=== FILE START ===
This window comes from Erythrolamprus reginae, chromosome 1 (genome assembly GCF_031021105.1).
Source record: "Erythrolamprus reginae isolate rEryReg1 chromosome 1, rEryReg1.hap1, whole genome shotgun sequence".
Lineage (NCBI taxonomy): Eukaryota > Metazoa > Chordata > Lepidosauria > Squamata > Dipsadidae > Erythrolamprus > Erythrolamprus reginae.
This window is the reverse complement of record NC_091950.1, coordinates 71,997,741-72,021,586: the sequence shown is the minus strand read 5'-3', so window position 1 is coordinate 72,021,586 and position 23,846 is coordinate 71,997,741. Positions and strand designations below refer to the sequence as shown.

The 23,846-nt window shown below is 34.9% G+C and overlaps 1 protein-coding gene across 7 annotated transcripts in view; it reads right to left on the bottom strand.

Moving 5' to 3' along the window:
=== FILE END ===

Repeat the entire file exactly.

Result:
This window comes from Erythrolamprus reginae, chromosome 1 (genome assembly GCF_031021105.1).
Source record: "Erythrolamprus reginae isolate rEryReg1 chromosome 1, rEryReg1.hap1, whole genome shotgun sequence".
Lineage (NCBI taxonomy): Eukaryota > Metazoa > Chordata > Lepidosauria > Squamata > Dipsadidae > Erythrolamprus > Erythrolamprus reginae.
This window is the reverse complement of record NC_091950.1, coordinates 71,997,741-72,021,586: the sequence shown is the minus strand read 5'-3', so window position 1 is coordinate 72,021,586 and position 23,846 is coordinate 71,997,741. Positions and strand designations below refer to the sequence as shown.

The 23,846-nt window shown below is 34.9% G+C and overlaps 1 protein-coding gene across 7 annotated transcripts in view; it reads right to left on the bottom strand.

Moving 5' to 3' along the window: